The Worst Home Mortgage Advice You Hear And What To Do Instead

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Is your house a beloved mansion of peace and tranquility? Or is it the exact opposite?

The answer to this question might depend on your mortgage. Getting an affordable property of your choice at a great price can make you feel as if life is sweet. However, this whole mortgage deal is a trick or treat kind of a thing. Where on one hand it can play tricks on you, on the other

What’s so tricky about bad advice on a mortgage is that it often sounds like good advice and people end up messing their finances for many years to come by listening to that “good” advice. This usually happens because at times, what you hear seem smart but it may not be smart on your end.

Here we have rounded up a list of the worst advices you’ll need to avoid and tackle the situation wisely.

Worst advice 01: “oh pre-approval isn’t important”

You will find many wannabe mortgage pros giving you this piece of free mortgage advice. While getting a pre-approval for a mortgage isn’t necessary, but it can result in smoothing the entire process. A pre-approval can actually help you give an idea of how much you can afford to spend on a house.

A pre-approval lets your lender have a look at your income, debt and assets to determine the maximum you can afford. Getting a price point before searching for a house means you can save time looking at homes you can’t buy. 

Worst advice 02: “doesn’t matter, all mortgages are equal”

Anyone who says this has simply no idea about home loan programs. Indeed all mortgages serve the same purpose, which is to provide loan to the homebuyers. But there are different programs for different types of borrowers. Thus, not all mortgages are equal.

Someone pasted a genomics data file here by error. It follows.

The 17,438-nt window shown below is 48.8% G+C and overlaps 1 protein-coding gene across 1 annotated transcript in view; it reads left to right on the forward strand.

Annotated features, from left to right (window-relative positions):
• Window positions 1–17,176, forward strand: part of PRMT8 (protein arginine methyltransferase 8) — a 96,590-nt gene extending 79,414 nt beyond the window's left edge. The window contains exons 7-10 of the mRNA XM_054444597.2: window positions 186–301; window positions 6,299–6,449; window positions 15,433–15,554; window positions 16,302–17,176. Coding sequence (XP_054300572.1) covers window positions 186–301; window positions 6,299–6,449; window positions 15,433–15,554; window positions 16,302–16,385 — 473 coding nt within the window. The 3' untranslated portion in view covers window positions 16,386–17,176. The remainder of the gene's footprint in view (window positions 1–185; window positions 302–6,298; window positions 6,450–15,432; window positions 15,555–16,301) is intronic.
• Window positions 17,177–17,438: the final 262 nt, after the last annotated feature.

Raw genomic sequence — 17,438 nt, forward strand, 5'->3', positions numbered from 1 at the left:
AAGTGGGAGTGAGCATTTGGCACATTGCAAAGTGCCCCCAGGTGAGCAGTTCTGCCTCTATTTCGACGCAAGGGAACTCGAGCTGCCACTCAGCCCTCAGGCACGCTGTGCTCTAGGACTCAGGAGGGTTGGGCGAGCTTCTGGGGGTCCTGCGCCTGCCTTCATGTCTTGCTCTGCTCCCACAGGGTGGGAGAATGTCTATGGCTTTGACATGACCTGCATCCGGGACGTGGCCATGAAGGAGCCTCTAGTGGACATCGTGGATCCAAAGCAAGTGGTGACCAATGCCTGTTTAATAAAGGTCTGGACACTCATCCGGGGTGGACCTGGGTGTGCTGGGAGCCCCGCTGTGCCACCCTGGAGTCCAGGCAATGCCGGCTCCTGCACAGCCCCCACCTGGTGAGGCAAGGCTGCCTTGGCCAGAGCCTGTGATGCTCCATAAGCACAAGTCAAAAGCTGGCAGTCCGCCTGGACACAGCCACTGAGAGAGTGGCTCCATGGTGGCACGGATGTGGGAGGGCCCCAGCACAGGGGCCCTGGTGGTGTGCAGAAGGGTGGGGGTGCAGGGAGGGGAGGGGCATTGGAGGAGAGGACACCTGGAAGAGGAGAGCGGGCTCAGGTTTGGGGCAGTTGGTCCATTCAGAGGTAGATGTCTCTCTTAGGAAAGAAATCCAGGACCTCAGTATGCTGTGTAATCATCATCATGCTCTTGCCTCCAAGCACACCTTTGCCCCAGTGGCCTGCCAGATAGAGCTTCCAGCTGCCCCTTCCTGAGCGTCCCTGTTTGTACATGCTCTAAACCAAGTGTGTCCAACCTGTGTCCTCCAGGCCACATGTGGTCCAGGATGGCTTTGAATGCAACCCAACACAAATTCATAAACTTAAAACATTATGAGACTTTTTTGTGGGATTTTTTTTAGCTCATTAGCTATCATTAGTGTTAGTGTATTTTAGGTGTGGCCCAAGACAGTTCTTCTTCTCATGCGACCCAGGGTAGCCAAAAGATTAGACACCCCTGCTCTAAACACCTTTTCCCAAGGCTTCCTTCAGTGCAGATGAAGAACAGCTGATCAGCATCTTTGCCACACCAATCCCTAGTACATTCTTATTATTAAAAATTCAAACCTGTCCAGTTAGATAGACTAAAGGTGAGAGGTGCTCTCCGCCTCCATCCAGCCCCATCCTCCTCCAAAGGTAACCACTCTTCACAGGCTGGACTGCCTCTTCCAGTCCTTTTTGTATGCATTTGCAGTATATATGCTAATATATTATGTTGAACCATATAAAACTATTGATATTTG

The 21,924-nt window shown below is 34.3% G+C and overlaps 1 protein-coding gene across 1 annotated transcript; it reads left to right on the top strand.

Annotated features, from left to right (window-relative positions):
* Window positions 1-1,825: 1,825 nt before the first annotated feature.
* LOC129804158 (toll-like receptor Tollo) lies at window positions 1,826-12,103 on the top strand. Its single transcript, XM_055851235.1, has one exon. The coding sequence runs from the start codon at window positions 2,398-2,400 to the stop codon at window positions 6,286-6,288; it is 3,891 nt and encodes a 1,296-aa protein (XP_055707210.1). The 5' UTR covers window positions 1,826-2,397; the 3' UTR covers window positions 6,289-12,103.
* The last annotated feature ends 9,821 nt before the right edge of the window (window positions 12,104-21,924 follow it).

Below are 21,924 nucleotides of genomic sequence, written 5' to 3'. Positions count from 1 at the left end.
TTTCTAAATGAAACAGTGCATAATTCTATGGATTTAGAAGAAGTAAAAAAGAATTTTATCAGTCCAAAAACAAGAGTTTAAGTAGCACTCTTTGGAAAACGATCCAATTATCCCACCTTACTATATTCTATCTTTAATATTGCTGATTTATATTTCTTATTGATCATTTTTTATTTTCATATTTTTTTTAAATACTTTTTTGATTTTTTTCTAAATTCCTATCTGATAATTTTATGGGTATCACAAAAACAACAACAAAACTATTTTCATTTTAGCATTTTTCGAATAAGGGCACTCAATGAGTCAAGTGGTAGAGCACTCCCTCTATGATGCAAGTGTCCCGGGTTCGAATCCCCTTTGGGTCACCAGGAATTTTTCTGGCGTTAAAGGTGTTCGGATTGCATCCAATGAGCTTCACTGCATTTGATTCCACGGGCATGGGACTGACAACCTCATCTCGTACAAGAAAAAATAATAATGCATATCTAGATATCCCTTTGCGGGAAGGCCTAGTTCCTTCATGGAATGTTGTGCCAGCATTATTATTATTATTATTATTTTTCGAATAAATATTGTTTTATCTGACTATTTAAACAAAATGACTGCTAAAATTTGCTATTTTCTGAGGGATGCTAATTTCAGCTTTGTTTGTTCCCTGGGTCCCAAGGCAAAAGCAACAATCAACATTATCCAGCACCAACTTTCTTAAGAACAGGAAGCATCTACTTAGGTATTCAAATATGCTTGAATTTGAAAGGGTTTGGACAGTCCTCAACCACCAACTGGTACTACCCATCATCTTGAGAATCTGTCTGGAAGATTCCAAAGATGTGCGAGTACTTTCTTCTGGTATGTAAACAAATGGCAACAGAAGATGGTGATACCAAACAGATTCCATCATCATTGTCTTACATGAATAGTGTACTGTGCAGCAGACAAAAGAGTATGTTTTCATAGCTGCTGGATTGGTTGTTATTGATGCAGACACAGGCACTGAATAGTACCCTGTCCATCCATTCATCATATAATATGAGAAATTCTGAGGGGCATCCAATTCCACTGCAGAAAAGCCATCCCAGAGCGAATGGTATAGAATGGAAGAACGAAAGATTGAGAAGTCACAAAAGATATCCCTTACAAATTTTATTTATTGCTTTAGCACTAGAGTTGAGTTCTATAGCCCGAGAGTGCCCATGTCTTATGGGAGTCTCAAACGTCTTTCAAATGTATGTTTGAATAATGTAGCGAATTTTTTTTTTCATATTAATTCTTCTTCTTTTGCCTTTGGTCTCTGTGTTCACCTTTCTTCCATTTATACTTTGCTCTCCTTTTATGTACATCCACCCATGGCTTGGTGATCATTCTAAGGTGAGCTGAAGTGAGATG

You need to ask your loan officer to find the best suitable programs for you. Some programs work fine with a lower credit score, a higher debt percentage, and a lower down payment. Go with what suits your situation appropriately.

Worst advice 03: “don’t worry! You can borrow as much as you like”

You are definitely going to come across this type. People will encourage you to borrow at your max and purchase the dream house. This may sound nice, but practically it’s not the wisest thing to do.

Borrowing less than you can afford may get you a smaller house. But on the brighter side, you can live easy with the smaller mortgage payment and down payment and fewer closing cost.

Worst advice 04: “who even reads the terms and conditions, sign away already!”

Remember what you are about to sign may decide your financial situation for a few years to come. So you better read it slowly, and very carefully. If something seems off, ask questions!

Worst advice 05: “low interest rates all the way!”

Some very enthusiastic know-it-all free mortgage broker is definitely going to advice you this. A low interest rate obviously means low monthly payments, which is a good thing but not in the long run. This is because it may come with a number of unfavorable caveats.

For instance, you can go for ARMs (Adjustable Rate Mortgages) while they are a convenient option, but they only have a fixed rate for the first three to seven years, then there are rate rests every year. Still, they are quite a valid option.